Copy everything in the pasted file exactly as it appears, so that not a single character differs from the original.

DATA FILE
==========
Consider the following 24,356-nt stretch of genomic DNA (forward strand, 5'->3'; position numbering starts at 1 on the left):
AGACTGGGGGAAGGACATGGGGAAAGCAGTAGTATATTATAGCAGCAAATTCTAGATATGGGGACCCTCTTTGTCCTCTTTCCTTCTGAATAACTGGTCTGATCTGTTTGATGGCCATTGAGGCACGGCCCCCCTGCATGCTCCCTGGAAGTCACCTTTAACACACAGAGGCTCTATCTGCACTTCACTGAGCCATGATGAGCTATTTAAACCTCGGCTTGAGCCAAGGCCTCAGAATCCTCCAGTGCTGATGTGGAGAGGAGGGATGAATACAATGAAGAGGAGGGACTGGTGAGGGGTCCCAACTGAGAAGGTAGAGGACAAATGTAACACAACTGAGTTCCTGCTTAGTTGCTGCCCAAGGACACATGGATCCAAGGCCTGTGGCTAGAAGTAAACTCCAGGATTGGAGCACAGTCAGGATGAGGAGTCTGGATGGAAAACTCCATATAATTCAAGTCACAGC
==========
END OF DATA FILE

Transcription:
Consider the following 24,356-nt stretch of genomic DNA (forward strand, 5'->3'; position numbering starts at 1 on the left):
AGACTGGGGGAAGGACATGGGGAAAGCAGTAGTATATTATAGCAGCAAATTCTAGATATGGGGACCCTCTTTGTCCTCTTTCCTTCTGAATAACTGGTCTGATCTGTTTGATGGCCATTGAGGCACGGCCCCCCTGCATGCTCCCTGGAAGTCACCTTTAACACACAGAGGCTCTATCTGCACTTCACTGAGCCATGATGAGCTATTTAAACCTCGGCTTGAGCCAAGGCCTCAGAATCCTCCAGTGCTGATGTGGAGAGGAGGGATGAATACAATGAAGAGGAGGGACTGGTGAGGGGTCCCAACTGAGAAGGTAGAGGACAAATGTAACACAACTGAGTTCCTGCTTAGTTGCTGCCCAAGGACACATGGATCCAAGGCCTGTGGCTAGAAGTAAACTCCAGGATTGGAGCACAGTCAGGATGAGGAGTCTGGATGGAAAACTCCATATAATTCAAGTCACAGC